x Abu Dhabi, UAEMonday 22 January 2018

Best way to hatch a nest egg for your growing child

Briton Richard McFarlin, a Dubai resident, was keen to find the right savings plan for his three-year-old son, Hiro.

Richard McFarlin has set up an offshore trust for his son, Hiro, 3. With them is Hiro's mother, Lalita Saiwanitcharoen. Razan Alzayani / The National
Richard McFarlin has set up an offshore trust for his son, Hiro, 3. With them is Hiro's mother, Lalita Saiwanitcharoen. Razan Alzayani / The National

Richard McFarlin, a Briton, was keen to find the right savings plan for his three-year-old son, Hiro. But because he is a United Kingdom non-resident he could not take advantage of tax-efficient children's savings plans that exist in his home country.

It left the Dubai resident with the problem of figuring out how best to save money for his child's future.

"My parents did not make a savings plan for me. However, I was brought up to appreciate the value of money and pensions, and ended up starting my pension as soon as I left school. I wanted Hiro to have the same start in life and therefore elected to do a private fund," says Mr McFarlin, 43, who lives in Dubai Marina. "Also, based on the bad press that the UK pensions environment is now receiving, I felt that we should consider starting a savings account as early as possible."

Mr McFarlin saves Dh1,250 each month, topped up with Dh11,000 once or twice a year into a Friends Provident fund recommended by his financial adviser at Abacus Financial Consultants. Hiro's private account is in Mr McFarlin's name with Hiro as full beneficiary in the event of Mr McFarlin's death.

"I wanted the account to be clearly separate for Hiro. I have access to a number of saving funds through my employer but it is not possible to define a single stream named for my son, which is what I wanted in this instance, with a maturity cycle as he became an adult," says Mr McFarlin, who works in technology strategy for Emirates and has lived in the UAE for nine years. "I also wanted the flexibility to move the savings into different funds easily."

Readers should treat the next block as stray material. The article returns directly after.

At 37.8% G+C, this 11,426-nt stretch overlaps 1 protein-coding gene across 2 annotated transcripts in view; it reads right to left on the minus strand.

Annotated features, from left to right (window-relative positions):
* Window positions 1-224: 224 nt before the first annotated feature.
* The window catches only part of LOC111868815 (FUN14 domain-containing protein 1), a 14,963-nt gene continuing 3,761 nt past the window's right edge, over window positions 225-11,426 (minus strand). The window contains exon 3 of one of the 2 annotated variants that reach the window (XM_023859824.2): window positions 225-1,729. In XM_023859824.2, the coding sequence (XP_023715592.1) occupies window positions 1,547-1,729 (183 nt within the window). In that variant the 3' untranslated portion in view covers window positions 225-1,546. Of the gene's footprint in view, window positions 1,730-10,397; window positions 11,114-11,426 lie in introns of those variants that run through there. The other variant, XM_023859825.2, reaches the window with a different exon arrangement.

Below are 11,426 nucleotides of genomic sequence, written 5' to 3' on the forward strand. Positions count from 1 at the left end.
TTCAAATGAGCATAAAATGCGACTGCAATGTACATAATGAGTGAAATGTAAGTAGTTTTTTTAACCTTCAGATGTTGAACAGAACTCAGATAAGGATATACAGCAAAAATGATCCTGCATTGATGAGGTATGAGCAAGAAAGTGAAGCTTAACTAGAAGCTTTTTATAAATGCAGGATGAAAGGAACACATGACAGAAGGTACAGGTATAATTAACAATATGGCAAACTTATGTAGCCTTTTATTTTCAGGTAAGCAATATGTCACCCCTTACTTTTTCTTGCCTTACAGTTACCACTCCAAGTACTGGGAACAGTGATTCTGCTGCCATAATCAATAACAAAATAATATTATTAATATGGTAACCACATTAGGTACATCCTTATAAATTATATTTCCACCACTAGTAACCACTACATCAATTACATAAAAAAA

Mr McFarlin's situation is typical of many expats: he wants to give his son a financial start in life but being ineligible for schemes in the UK such as child trust funds (CTFs) or Junior Individual Saving Accounts (ISAs) means there is no easy, off-the-shelf solution.

Junior ISAs, introduced in the UK in November 2011, allow parents to save up to £3,720 (Dh20,911) a year for a child with the interest paid tax-free. Their predecessors were CTFs.

While Mr McFarlin had to turn his back on traditional British savings options for his son, expats of other nationalities often have to do the same, which means they turn their attention back to UAE options.

According to the experts, however, saving within the UAE is not always the answer. There are limited savings options for children here and despite being a tax-free environment, financial advisers recommend expats save or invest offshore.

"The benefit of saving your money offshore is that any growth on the investment is not taxed. If you saved the money in the UK, for example, you will be taxed on the interest if held in a deposit account," says Natalie Storey, a financial consultant for Acuma.